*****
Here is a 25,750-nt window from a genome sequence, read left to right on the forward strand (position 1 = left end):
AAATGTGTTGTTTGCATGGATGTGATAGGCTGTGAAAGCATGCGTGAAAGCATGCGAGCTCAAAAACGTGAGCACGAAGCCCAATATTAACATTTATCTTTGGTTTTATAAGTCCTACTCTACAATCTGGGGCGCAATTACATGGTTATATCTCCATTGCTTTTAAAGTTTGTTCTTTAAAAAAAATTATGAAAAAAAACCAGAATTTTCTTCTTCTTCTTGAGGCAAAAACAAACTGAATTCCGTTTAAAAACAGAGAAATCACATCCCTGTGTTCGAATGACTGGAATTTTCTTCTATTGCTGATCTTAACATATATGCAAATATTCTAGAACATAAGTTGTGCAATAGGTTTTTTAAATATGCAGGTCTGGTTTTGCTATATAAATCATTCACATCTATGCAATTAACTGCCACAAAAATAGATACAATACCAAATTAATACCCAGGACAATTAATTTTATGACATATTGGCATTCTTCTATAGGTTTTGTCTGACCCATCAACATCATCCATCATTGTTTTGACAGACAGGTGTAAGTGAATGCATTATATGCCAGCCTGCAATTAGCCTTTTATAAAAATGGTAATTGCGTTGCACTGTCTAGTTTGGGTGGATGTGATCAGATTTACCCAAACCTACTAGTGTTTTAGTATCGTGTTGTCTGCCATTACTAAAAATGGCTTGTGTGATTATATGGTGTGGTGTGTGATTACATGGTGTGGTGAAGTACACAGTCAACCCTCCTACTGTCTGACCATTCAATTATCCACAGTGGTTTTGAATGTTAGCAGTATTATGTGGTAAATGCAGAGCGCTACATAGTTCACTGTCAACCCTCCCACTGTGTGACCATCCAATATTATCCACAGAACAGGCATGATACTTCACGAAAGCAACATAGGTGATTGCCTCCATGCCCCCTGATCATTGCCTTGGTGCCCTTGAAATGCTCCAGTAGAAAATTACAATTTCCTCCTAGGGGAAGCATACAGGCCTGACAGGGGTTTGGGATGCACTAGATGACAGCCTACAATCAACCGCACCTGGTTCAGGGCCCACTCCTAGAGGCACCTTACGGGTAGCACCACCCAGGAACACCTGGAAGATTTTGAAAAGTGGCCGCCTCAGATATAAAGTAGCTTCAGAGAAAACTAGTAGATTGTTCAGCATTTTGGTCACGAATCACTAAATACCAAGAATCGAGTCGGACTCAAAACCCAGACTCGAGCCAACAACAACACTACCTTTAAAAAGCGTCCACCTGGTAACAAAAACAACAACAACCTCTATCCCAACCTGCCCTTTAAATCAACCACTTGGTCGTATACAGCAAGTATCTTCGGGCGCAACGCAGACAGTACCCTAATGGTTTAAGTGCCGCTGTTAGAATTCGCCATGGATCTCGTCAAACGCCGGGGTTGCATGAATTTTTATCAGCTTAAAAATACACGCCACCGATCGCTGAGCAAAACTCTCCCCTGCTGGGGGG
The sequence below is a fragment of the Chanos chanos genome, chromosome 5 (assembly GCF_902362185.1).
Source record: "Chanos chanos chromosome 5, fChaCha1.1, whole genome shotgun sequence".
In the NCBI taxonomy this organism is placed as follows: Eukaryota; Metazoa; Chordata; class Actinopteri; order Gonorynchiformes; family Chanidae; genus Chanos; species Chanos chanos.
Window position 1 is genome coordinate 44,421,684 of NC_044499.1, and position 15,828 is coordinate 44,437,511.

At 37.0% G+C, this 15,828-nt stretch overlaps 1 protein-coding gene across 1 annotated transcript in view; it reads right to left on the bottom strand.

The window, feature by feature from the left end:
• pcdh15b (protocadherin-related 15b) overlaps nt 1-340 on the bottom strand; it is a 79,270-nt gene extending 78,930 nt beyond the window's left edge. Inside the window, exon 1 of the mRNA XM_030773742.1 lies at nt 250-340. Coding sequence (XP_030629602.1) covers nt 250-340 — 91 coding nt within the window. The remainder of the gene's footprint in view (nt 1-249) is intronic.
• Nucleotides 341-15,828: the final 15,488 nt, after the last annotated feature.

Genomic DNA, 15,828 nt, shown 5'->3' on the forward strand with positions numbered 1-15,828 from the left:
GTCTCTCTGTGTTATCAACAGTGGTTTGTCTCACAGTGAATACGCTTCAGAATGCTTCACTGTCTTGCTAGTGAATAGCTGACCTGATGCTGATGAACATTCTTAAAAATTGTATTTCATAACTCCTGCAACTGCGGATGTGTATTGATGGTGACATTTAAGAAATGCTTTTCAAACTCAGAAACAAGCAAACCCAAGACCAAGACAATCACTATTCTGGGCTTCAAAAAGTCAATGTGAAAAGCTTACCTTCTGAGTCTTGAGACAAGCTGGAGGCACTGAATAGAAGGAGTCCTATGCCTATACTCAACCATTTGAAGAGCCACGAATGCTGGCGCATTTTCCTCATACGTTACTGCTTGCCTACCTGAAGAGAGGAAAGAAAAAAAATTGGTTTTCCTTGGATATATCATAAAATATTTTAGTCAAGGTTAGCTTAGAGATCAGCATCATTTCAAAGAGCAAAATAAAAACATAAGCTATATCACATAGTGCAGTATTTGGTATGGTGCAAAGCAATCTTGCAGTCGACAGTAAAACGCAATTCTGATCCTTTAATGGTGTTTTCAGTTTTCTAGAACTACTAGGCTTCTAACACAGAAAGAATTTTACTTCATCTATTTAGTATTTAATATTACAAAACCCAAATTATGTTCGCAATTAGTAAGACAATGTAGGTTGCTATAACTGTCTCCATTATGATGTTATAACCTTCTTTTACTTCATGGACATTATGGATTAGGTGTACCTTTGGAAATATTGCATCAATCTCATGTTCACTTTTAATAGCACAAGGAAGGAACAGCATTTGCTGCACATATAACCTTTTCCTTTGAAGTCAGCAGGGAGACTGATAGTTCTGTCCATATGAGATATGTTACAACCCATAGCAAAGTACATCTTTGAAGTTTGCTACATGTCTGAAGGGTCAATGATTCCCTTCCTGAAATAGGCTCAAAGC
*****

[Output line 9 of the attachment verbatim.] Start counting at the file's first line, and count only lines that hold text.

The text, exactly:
• pcdh15b (protocadherin-related 15b) overlaps nt 1-340 on the bottom strand; it is a 79,270-nt gene extending 78,930 nt beyond the window's left edge. Inside the window, exon 1 of the mRNA XM_030773742.1 lies at nt 250-340. Coding sequence (XP_030629602.1) covers nt 250-340 — 91 coding nt within the window. The remainder of the gene's footprint in view (nt 1-249) is intronic.